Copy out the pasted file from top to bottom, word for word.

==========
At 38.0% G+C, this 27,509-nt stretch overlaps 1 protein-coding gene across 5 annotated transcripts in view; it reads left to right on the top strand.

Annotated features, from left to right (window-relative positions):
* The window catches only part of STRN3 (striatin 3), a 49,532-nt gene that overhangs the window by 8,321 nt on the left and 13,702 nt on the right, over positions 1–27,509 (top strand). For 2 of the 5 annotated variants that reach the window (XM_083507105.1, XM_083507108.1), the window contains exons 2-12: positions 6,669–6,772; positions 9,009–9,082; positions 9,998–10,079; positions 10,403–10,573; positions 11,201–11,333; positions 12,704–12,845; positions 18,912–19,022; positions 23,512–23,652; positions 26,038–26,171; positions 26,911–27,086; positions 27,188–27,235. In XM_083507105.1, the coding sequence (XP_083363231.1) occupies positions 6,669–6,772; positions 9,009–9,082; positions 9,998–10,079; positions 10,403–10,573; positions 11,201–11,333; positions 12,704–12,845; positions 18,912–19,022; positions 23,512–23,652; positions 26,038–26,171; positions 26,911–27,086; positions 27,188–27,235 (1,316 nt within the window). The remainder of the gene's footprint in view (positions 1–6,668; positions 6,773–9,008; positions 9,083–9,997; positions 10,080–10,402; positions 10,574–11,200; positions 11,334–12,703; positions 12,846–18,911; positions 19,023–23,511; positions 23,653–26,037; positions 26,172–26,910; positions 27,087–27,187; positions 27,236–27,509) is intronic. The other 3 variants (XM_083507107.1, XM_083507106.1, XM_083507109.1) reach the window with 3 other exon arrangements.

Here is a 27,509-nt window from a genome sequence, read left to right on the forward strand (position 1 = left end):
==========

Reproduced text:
At 38.0% G+C, this 27,509-nt stretch overlaps 1 protein-coding gene across 5 annotated transcripts in view; it reads left to right on the top strand.

Annotated features, from left to right (window-relative positions):
* The window catches only part of STRN3 (striatin 3), a 49,532-nt gene that overhangs the window by 8,321 nt on the left and 13,702 nt on the right, over positions 1–27,509 (top strand). For 2 of the 5 annotated variants that reach the window (XM_083507105.1, XM_083507108.1), the window contains exons 2-12: positions 6,669–6,772; positions 9,009–9,082; positions 9,998–10,079; positions 10,403–10,573; positions 11,201–11,333; positions 12,704–12,845; positions 18,912–19,022; positions 23,512–23,652; positions 26,038–26,171; positions 26,911–27,086; positions 27,188–27,235. In XM_083507105.1, the coding sequence (XP_083363231.1) occupies positions 6,669–6,772; positions 9,009–9,082; positions 9,998–10,079; positions 10,403–10,573; positions 11,201–11,333; positions 12,704–12,845; positions 18,912–19,022; positions 23,512–23,652; positions 26,038–26,171; positions 26,911–27,086; positions 27,188–27,235 (1,316 nt within the window). The remainder of the gene's footprint in view (positions 1–6,668; positions 6,773–9,008; positions 9,083–9,997; positions 10,080–10,402; positions 10,574–11,200; positions 11,334–12,703; positions 12,846–18,911; positions 19,023–23,511; positions 23,653–26,037; positions 26,172–26,910; positions 27,087–27,187; positions 27,236–27,509) is intronic. The other 3 variants (XM_083507107.1, XM_083507106.1, XM_083507109.1) reach the window with 3 other exon arrangements.

Here is a 27,509-nt window from a genome sequence, read left to right on the forward strand (position 1 = left end):